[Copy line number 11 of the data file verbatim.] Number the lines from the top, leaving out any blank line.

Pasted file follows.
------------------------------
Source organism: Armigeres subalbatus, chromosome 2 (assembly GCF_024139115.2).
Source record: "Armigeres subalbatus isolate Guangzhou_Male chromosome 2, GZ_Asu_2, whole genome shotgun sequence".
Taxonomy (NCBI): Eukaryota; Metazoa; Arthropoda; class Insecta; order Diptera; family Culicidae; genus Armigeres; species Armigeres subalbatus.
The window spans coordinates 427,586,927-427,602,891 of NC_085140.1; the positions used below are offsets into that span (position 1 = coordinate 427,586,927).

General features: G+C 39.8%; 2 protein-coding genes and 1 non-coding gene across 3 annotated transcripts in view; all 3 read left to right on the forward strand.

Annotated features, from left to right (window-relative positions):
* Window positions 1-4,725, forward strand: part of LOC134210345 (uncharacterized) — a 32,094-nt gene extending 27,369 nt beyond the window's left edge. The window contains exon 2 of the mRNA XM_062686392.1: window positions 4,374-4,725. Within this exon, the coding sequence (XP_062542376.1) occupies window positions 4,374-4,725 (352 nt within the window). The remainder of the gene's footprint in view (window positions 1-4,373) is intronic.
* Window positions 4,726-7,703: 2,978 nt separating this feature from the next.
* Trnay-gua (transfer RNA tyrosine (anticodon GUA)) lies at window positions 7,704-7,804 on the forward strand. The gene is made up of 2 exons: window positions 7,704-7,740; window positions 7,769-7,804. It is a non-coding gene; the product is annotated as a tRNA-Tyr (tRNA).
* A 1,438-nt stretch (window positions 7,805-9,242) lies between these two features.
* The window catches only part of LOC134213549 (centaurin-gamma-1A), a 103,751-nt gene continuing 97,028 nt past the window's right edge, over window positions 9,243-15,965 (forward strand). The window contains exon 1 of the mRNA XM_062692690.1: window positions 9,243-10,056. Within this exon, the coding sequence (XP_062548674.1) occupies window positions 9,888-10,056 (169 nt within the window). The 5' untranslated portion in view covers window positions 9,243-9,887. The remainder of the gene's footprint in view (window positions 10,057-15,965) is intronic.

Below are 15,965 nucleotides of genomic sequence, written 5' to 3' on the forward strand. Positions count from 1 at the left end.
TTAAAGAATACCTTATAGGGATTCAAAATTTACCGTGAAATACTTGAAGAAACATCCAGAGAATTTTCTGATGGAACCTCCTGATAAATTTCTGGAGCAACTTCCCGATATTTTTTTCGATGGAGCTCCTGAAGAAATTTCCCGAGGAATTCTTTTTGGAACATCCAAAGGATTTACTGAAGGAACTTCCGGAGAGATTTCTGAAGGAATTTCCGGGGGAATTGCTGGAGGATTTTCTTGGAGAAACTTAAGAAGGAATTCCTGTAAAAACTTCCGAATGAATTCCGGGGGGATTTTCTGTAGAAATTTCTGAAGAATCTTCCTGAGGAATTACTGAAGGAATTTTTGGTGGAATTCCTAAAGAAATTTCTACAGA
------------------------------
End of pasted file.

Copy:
* The window catches only part of LOC134213549 (centaurin-gamma-1A), a 103,751-nt gene continuing 97,028 nt past the window's right edge, over window positions 9,243-15,965 (forward strand). The window contains exon 1 of the mRNA XM_062692690.1: window positions 9,243-10,056. Within this exon, the coding sequence (XP_062548674.1) occupies window positions 9,888-10,056 (169 nt within the window). The 5' untranslated portion in view covers window positions 9,243-9,887. The remainder of the gene's footprint in view (window positions 10,057-15,965) is intronic.